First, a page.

26. 26. 26    MUNICIPAL CHARACTERISTICS & MUNICIPAL SOLID WASTE (MSW) CLASSIFICATION: These questions will determine the best placement of a facility, the amounts of possible future waste production, and for the economics of the current situation. It is important to include how much is currently being paid per ton for each of the wastes to be included, the frequency of pickup to determine the amount storage required, and the percentage of water to determine the best possible destruction of the waste.        Tons / amount per day / week Municipal – tons per day/ week 3,080 Tonnes / Day Sewage – amount per day Industrial- tons per day/week Tonnes / Day Oil Sludge- amount per day Commercial – tons per day/ week Tonnes / Day Controlled / Toxic – tons per day/week Hazardous – tons per day/week Medical – tons per day Tonne / Day Other – specify type /amount/ charge
  27. 27. 27    MUNICIPAL SOLID WASTE CHARACTERISTICS & CLASSIFICATION: This section deals with the types and amounts of waste that is to be considered in its evaluation for the total waste available and guaranteed for delivery and payment by the local authority. Approximate Breakdown of the Waste: FRACTION PERCENTAGE (%) FUEL Wooden Pieces 17.6 Paper 6.0 Textiles 2.3 Coconut Shell Polythene Plastics 6.0 Thermocol Total: 31.9 ORGANICS Green Waste 35.0 Kitchen Waste 6.0 Total: 41.0
  28. 28. 28    INERTS Concrete/Stone/Bricks Sand/Solid Cement Lime Total: 10.4 RECYCLABLES Glass 3.6 Metal 9.5 Rubber/Leather 3.6 Total: 16.7 OTHERS Battery NA Human Hair NA Total: NA TOTAL: 100 *Note: Waste composition may vary from time to time.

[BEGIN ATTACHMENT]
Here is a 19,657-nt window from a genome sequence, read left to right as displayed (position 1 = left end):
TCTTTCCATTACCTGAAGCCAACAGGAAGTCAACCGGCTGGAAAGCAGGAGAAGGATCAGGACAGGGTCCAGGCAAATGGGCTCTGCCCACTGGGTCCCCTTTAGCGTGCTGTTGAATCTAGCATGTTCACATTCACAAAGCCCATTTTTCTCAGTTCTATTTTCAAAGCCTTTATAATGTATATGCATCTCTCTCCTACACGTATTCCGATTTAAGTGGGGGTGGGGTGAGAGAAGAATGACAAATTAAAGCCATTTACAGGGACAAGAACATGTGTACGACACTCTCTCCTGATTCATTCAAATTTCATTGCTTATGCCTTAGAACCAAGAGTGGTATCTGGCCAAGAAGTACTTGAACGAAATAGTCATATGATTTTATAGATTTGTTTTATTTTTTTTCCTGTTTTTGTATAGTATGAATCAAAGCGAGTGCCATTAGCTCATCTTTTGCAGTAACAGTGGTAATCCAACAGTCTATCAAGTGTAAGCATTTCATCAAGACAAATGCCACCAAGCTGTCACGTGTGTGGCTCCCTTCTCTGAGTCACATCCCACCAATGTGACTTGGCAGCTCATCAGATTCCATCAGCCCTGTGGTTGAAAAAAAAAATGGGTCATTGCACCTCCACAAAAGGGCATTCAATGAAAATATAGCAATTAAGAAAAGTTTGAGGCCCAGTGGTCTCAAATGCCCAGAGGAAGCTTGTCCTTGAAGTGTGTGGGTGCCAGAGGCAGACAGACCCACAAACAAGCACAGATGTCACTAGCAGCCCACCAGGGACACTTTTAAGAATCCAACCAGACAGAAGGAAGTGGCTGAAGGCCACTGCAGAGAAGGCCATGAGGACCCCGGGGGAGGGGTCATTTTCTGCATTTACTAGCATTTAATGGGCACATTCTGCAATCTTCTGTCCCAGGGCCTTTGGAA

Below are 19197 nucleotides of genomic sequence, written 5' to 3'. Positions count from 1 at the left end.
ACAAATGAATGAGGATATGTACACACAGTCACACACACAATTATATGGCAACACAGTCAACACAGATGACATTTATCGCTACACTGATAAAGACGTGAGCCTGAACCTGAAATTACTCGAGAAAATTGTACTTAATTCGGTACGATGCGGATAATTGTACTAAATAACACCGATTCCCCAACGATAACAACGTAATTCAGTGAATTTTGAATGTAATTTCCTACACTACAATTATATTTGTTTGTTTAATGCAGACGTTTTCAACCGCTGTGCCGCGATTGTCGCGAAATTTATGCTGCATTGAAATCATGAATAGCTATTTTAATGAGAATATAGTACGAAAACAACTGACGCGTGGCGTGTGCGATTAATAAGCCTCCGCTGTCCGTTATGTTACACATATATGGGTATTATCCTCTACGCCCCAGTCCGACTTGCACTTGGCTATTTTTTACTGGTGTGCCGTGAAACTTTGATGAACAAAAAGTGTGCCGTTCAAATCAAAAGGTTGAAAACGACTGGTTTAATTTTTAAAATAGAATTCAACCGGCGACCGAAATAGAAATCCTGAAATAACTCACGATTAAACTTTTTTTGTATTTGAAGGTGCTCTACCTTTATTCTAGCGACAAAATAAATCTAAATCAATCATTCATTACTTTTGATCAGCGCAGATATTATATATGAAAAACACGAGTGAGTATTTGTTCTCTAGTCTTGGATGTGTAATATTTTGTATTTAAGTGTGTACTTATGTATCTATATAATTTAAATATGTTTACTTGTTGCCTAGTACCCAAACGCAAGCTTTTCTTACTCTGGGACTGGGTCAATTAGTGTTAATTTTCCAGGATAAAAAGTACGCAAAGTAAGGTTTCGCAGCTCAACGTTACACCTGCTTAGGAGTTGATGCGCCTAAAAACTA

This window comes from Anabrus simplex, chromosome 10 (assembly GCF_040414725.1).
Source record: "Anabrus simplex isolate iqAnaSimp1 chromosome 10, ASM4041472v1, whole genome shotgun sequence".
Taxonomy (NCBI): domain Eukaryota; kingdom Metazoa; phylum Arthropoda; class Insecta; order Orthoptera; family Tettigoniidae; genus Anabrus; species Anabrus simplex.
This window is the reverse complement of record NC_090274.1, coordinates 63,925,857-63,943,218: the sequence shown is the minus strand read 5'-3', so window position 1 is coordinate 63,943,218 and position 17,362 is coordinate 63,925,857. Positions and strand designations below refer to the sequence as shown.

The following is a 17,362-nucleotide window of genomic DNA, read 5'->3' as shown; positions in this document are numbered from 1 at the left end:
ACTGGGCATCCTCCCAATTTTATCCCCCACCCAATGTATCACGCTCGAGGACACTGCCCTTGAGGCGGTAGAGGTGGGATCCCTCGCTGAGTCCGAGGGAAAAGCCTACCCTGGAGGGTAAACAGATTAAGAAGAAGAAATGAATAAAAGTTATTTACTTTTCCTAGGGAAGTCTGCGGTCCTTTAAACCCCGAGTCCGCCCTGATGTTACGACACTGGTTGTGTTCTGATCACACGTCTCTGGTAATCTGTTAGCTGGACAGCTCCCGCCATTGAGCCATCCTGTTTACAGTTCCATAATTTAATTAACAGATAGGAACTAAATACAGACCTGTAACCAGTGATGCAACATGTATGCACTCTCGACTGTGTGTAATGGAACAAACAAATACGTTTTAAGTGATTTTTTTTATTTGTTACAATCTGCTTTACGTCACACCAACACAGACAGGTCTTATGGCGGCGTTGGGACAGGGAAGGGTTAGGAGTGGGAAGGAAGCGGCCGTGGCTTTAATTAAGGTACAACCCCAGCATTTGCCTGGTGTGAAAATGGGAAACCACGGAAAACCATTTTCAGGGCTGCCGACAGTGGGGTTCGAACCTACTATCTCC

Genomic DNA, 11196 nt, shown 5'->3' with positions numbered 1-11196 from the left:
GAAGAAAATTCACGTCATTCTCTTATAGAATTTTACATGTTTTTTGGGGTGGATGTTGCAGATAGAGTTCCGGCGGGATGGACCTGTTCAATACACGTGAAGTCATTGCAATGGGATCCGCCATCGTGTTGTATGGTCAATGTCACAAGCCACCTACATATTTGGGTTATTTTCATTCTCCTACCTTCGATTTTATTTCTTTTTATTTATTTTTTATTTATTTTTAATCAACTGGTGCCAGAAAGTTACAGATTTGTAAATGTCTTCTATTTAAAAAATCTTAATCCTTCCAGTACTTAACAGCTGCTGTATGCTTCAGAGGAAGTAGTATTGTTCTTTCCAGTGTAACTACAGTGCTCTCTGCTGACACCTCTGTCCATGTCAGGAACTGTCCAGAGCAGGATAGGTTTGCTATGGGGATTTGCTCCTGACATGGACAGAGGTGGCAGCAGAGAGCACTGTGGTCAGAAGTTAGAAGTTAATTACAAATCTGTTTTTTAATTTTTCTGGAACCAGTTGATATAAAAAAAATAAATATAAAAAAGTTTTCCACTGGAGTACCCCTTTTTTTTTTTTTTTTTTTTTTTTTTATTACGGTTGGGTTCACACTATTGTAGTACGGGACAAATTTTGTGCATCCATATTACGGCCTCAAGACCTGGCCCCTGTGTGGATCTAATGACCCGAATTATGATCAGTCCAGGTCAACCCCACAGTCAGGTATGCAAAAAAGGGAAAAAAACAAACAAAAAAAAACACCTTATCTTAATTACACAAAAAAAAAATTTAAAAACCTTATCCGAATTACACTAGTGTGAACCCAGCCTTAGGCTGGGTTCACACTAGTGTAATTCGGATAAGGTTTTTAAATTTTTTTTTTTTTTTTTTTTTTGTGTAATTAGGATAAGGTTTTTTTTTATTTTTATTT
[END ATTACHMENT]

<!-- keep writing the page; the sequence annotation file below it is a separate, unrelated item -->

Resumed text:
29. 29. 29    SEWAGE:   This section refers to the amount of sewage that can be guaranteed for daily delivery as some sewage is collected from septic systems and trucked to the plant. Sewage can be handled by a GES treatment facility or the sludge can be delivered from existing treatment plants. 1  Amount   Daily  10 T/Day      Weekly    2  Current Charge for sewage      3  What form delivered in  Sludge/Cake/Other(specify)  Sludge  4  Liquid  Percentage  80  5  Analysis of Solids        a.  feces  Percentage  50%    b. debris  Percentage  20%     c.  other (specify)  Percentage  30%  
  30. 30. 30    MEDICAL/CLINICAL WASTE:           1  Amount of waste generated daily  700 kg‐1000kg/Day (max)  2  Amount of waste currently in storage  NIL  3   What percentage of the waste is water  NIL   4  Waste is stored in how many locations   All Hospital / Clinic  5  How many separate facilities are generating waste  Approximately 300 clinics.    a. Amount generated at each facility    6  How is waste collected and stored  Manually in closed vehicles  7  How are the different wastes identified‐bag color, size, etc.    8  What is the present cost of handling/storage    9  Who is responsible for management‐ Government/ Private  Private  10  Give analysis of medical/clinical waste in percentages:  AVE %    a.  Syringes  1‐5 %    b.  Specimens  1‐5%     c.  Paper  10‐15%     d.  Chemicals  Not available  
  31. 31. 31      e.  Radiological  1‐5%    f.   Human parts  10‐15%     g.  Viral  Not available     h.  Clothing  60‐80%    i.  Contaminated human feces  5‐8%    j.   Other (specify)  Not available   CATEGORY OF PROJECT ACTIVITY: “The project activity uses approved methodology AM0025/ version 06 (Refer to Annex 7: “REVISION TO THE APPROVED BASELINE METHODOLOGY”) which falls under Sectoral Scope 13: waste handling and disposal as per UNFCCC website.” TECHNOLOGY OF PROJECT ACTIVITY: The project activity, which involves refuse derived fuel (RDF), composting, anaerobic digestion and biogas processing of organic waste for energy generation, involves a 15 MW power plant and expanded potential capacity for additional Waste Processing Capacity, if so required. We have an exclusive and unique method of composting organic waste/sewage sludge that can produce a finished product in 4 weeks. We also have low cost enzymes that reduce the resident time in the digester from 30 to 45 to 5 to 7 days; at the same time the biogas yield will be dramatically higher, with an accompanying rise in profitability.